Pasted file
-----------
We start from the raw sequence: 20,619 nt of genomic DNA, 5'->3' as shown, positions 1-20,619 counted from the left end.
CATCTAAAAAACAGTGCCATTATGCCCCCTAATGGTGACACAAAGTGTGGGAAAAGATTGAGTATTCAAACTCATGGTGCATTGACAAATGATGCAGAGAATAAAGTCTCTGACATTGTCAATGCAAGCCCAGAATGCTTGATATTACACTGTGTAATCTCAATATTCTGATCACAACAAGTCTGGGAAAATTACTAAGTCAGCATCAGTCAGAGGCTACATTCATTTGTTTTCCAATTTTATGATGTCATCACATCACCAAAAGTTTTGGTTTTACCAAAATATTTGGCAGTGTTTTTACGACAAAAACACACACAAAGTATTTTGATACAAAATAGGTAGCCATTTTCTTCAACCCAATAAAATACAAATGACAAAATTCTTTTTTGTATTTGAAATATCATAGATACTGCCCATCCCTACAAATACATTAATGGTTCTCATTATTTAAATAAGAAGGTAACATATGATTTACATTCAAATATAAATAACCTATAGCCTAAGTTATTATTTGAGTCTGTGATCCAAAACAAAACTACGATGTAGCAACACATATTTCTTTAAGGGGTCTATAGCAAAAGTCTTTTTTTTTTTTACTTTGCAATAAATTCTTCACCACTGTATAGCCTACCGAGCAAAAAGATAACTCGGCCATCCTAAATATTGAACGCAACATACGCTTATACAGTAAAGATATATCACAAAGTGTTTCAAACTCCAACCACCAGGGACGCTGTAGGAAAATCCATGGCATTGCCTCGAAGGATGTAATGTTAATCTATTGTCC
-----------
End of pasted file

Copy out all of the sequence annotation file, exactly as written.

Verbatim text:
We start from the raw sequence: 20,619 nt of genomic DNA, 5'->3' as shown, positions 1-20,619 counted from the left end.
CATCTAAAAAACAGTGCCATTATGCCCCCTAATGGTGACACAAAGTGTGGGAAAAGATTGAGTATTCAAACTCATGGTGCATTGACAAATGATGCAGAGAATAAAGTCTCTGACATTGTCAATGCAAGCCCAGAATGCTTGATATTACACTGTGTAATCTCAATATTCTGATCACAACAAGTCTGGGAAAATTACTAAGTCAGCATCAGTCAGAGGCTACATTCATTTGTTTTCCAATTTTATGATGTCATCACATCACCAAAAGTTTTGGTTTTACCAAAATATTTGGCAGTGTTTTTACGACAAAAACACACACAAAGTATTTTGATACAAAATAGGTAGCCATTTTCTTCAACCCAATAAAATACAAATGACAAAATTCTTTTTTGTATTTGAAATATCATAGATACTGCCCATCCCTACAAATACATTAATGGTTCTCATTATTTAAATAAGAAGGTAACATATGATTTACATTCAAATATAAATAACCTATAGCCTAAGTTATTATTTGAGTCTGTGATCCAAAACAAAACTACGATGTAGCAACACATATTTCTTTAAGGGGTCTATAGCAAAAGTCTTTTTTTTTTTTACTTTGCAATAAATTCTTCACCACTGTATAGCCTACCGAGCAAAAAGATAACTCGGCCATCCTAAATATTGAACGCAACATACGCTTATACAGTAAAGATATATCACAAAGTGTTTCAAACTCCAACCACCAGGGACGCTGTAGGAAAATCCATGGCATTGCCTCGAAGGATGTAATGTTAATCTATTGTCC